Rheumatoid Arthritis and Beer – A Strange Relationship

Rheumatoid arthritis is incredibly painful and debilitating.  The usual course of treatment involves taking steroids long term, as well as taking pain medication to help you deal with the pain, inflammation and soreness that goes hand in hand with the condition.  However, new research from scientists in the UK seems to indicate that beer might be of significant benefit to those who suffer from RA.

What has scientists buzzing (as well as RA sufferers), is a study conducted with almost 2,000 participants.  There were 873 people who consumed alcohol and just over 1,000 people who did not.  All of these individuals had rheumatoid arthritis.  The study found that those who drank more beer, wine or cocktails had less pain, less swelling of the joints and fewer problems than those who didn't drink at all.

Interestingly, the same study found that people who consumed alcohol on a regular basis were far less likely to develop rheumatoid arthritis in the first place.  That last bit is a real stumper for scientists, who are still unsure how alcohol can protect against RA and provide benefits for sufferers of the condition as well.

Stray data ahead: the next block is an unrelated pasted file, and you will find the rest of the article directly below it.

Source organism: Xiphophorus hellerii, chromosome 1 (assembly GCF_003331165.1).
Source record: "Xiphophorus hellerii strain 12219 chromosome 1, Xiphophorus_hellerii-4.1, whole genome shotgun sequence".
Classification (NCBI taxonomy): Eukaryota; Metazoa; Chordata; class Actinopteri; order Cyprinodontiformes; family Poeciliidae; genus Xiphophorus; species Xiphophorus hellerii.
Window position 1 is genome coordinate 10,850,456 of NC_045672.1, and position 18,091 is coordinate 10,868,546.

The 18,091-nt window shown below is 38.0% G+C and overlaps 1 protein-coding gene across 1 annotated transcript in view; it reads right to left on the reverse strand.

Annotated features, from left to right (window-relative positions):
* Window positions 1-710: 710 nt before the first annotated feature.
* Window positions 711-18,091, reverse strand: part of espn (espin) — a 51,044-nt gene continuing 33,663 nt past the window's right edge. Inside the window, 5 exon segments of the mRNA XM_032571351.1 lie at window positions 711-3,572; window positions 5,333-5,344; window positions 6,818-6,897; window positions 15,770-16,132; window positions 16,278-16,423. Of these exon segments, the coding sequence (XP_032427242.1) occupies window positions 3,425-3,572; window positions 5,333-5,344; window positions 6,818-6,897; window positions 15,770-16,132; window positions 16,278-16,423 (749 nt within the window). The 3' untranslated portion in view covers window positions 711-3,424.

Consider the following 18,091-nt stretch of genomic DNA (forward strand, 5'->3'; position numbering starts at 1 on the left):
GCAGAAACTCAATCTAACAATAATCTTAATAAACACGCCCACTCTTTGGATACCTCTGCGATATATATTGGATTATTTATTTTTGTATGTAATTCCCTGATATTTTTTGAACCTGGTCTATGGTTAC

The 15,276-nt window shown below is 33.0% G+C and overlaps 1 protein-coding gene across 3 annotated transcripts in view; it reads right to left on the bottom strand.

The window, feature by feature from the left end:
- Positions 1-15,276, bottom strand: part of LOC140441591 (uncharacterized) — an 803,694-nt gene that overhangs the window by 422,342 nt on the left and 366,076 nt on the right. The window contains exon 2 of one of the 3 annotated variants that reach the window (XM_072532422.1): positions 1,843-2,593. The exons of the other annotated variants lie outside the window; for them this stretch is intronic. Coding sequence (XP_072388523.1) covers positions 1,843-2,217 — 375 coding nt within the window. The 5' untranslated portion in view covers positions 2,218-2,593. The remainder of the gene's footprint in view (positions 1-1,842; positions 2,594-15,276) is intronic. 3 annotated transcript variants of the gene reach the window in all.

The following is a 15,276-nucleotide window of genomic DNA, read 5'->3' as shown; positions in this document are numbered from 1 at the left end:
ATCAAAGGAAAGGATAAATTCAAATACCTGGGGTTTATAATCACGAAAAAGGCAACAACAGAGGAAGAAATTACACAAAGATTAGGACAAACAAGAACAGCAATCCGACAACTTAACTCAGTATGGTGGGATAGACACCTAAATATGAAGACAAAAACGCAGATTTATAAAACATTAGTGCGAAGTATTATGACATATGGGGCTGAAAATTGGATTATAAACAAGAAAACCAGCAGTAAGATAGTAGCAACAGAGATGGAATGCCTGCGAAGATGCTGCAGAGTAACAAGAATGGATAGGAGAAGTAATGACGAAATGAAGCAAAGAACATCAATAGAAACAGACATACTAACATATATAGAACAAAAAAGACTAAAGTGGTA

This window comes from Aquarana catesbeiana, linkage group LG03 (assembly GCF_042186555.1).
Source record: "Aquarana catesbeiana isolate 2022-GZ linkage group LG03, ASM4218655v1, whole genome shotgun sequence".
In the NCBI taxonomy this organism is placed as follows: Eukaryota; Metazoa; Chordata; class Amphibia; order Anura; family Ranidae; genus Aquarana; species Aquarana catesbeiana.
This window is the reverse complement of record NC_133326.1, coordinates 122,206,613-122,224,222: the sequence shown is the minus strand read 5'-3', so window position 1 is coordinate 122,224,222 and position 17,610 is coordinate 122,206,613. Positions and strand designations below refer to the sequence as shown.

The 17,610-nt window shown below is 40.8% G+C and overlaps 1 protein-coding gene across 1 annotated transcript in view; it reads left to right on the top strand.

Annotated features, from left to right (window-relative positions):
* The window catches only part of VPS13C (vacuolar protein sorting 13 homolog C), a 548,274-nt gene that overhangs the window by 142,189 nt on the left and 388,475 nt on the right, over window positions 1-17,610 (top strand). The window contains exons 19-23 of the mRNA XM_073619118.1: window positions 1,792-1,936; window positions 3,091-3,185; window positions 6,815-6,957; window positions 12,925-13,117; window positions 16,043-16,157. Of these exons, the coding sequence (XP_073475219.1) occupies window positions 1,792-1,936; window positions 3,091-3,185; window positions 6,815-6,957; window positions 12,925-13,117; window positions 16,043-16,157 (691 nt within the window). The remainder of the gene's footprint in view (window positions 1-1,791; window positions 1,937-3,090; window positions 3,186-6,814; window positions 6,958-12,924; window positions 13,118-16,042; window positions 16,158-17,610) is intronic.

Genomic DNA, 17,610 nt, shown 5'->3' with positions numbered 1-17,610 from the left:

Of course, that doesn't give you carte blanche to become a lush in the hopes of preventing RA or treating the symptoms of your arthritis.  The heaviest drinkers in the study were those who had just over 10 drinks in a single month, and doctors still suggest having no more than two beers or glasses of wine per day.  However, even that small amount might be enough to help keep you from getting RA in the first place, or of alleviating the pain and disability associated with RA if you currently have it.

Of course, if you do have RA, then you need to have some other treatment options. Beer is great, but it's not going to do the job alone.  You need to visit your doctor and discuss a treatment plan with him or her, and you need to add exercise to your diet, as well.  It seems that more exercise can actually help you beat swelling, pain and disability, even though it causes pain in the short term. 

Combined with a healthy diet, a limited intake of alcohol from beer or wine and the right medication, exercise can be a definite factor in helping sufferers reduce their symptoms both now and for the longer term.